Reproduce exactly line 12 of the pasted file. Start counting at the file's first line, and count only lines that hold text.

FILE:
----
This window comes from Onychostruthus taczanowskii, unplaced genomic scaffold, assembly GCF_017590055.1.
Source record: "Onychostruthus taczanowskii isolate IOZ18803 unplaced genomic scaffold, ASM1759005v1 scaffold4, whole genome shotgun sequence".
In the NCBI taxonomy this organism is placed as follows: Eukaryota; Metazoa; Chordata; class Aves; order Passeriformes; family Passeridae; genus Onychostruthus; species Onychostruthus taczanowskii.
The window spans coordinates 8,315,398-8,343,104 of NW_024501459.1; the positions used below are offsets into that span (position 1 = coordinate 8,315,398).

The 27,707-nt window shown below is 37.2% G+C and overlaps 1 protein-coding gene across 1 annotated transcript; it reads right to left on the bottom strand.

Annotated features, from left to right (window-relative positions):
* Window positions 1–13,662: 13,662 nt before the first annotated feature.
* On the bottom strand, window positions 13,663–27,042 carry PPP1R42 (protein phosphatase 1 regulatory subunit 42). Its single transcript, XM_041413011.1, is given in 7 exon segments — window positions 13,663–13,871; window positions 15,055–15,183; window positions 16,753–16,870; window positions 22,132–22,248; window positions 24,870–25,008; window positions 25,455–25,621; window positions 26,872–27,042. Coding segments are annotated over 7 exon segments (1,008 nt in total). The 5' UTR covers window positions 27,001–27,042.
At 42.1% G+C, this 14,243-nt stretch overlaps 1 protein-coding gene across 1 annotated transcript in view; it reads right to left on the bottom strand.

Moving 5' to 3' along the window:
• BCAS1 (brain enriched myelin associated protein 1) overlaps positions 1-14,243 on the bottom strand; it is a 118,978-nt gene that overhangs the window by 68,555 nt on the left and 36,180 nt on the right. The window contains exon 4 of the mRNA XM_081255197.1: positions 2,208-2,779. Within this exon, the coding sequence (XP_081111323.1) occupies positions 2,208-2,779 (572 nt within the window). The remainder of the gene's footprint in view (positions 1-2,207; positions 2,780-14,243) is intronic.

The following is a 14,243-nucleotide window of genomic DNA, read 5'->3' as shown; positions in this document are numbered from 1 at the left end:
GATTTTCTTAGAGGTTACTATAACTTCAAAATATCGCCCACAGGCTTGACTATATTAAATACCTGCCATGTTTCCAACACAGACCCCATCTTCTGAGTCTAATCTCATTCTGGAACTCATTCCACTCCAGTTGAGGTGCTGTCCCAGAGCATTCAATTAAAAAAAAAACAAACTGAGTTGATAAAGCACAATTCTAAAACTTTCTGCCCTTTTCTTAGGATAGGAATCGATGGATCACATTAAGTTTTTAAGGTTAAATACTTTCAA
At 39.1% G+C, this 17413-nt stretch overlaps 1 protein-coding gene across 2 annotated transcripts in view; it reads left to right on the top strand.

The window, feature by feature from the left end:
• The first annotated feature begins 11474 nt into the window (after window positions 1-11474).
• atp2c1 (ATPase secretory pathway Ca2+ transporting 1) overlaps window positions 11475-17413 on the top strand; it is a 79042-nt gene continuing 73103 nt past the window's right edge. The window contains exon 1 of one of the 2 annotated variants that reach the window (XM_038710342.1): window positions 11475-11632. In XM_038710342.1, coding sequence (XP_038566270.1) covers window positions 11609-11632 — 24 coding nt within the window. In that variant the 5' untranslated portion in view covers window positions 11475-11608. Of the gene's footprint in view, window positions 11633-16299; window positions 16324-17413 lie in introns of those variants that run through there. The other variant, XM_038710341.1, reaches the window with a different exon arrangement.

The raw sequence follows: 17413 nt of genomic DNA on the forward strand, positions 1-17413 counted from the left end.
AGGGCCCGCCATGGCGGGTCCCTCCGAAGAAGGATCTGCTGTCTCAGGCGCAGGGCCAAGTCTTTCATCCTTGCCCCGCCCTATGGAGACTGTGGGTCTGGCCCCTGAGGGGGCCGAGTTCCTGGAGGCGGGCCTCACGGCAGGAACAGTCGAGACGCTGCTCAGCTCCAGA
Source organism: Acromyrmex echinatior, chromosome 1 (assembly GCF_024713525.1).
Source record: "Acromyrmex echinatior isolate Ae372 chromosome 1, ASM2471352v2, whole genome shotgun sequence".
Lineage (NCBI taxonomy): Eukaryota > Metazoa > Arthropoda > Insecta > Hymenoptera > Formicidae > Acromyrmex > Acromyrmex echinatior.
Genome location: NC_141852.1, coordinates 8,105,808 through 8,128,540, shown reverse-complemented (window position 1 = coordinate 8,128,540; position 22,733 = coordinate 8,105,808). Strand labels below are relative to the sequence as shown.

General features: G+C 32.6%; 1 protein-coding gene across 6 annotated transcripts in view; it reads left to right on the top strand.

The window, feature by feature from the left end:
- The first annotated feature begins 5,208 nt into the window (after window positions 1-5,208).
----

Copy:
The following is a 14,243-nucleotide window of genomic DNA, read 5'->3' as shown; positions in this document are numbered from 1 at the left end: